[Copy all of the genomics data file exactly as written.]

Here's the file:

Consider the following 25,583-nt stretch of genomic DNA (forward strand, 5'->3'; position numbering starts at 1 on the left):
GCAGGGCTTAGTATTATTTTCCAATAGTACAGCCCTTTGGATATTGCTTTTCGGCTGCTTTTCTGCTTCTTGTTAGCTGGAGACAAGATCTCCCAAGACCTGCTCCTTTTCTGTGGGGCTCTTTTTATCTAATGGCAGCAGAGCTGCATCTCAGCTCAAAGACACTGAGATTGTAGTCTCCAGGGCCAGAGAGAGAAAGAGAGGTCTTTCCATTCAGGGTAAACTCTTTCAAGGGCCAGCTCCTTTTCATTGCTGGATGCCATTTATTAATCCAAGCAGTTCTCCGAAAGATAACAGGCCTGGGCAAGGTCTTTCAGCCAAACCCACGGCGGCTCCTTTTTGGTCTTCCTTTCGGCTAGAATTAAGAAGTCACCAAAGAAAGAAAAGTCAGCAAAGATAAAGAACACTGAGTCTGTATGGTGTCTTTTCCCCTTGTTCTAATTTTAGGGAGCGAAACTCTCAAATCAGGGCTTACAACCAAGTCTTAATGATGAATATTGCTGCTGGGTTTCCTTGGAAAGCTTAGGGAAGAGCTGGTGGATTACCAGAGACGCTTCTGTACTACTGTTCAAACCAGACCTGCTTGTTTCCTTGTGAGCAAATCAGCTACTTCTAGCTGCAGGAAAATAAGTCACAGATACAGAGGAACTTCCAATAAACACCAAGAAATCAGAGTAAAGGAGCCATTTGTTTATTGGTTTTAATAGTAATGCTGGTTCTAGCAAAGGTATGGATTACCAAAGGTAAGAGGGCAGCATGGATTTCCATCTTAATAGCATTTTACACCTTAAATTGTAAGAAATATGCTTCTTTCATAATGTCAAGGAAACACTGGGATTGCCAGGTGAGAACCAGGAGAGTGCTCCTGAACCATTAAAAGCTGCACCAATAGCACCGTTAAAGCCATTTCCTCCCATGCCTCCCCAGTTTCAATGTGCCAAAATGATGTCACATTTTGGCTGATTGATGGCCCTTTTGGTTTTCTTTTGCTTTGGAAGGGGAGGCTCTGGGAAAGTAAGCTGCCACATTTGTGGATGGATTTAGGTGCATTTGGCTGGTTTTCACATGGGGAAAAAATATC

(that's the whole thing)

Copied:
Consider the following 25,583-nt stretch of genomic DNA (forward strand, 5'->3'; position numbering starts at 1 on the left):
GCAGGGCTTAGTATTATTTTCCAATAGTACAGCCCTTTGGATATTGCTTTTCGGCTGCTTTTCTGCTTCTTGTTAGCTGGAGACAAGATCTCCCAAGACCTGCTCCTTTTCTGTGGGGCTCTTTTTATCTAATGGCAGCAGAGCTGCATCTCAGCTCAAAGACACTGAGATTGTAGTCTCCAGGGCCAGAGAGAGAAAGAGAGGTCTTTCCATTCAGGGTAAACTCTTTCAAGGGCCAGCTCCTTTTCATTGCTGGATGCCATTTATTAATCCAAGCAGTTCTCCGAAAGATAACAGGCCTGGGCAAGGTCTTTCAGCCAAACCCACGGCGGCTCCTTTTTGGTCTTCCTTTCGGCTAGAATTAAGAAGTCACCAAAGAAAGAAAAGTCAGCAAAGATAAAGAACACTGAGTCTGTATGGTGTCTTTTCCCCTTGTTCTAATTTTAGGGAGCGAAACTCTCAAATCAGGGCTTACAACCAAGTCTTAATGATGAATATTGCTGCTGGGTTTCCTTGGAAAGCTTAGGGAAGAGCTGGTGGATTACCAGAGACGCTTCTGTACTACTGTTCAAACCAGACCTGCTTGTTTCCTTGTGAGCAAATCAGCTACTTCTAGCTGCAGGAAAATAAGTCACAGATACAGAGGAACTTCCAATAAACACCAAGAAATCAGAGTAAAGGAGCCATTTGTTTATTGGTTTTAATAGTAATGCTGGTTCTAGCAAAGGTATGGATTACCAAAGGTAAGAGGGCAGCATGGATTTCCATCTTAATAGCATTTTACACCTTAAATTGTAAGAAATATGCTTCTTTCATAATGTCAAGGAAACACTGGGATTGCCAGGTGAGAACCAGGAGAGTGCTCCTGAACCATTAAAAGCTGCACCAATAGCACCGTTAAAGCCATTTCCTCCCATGCCTCCCCAGTTTCAATGTGCCAAAATGATGTCACATTTTGGCTGATTGATGGCCCTTTTGGTTTTCTTTTGCTTTGGAAGGGGAGGCTCTGGGAAAGTAAGCTGCCACATTTGTGGATGGATTTAGGTGCATTTGGCTGGTTTTCACATGGGGAAAAAATATC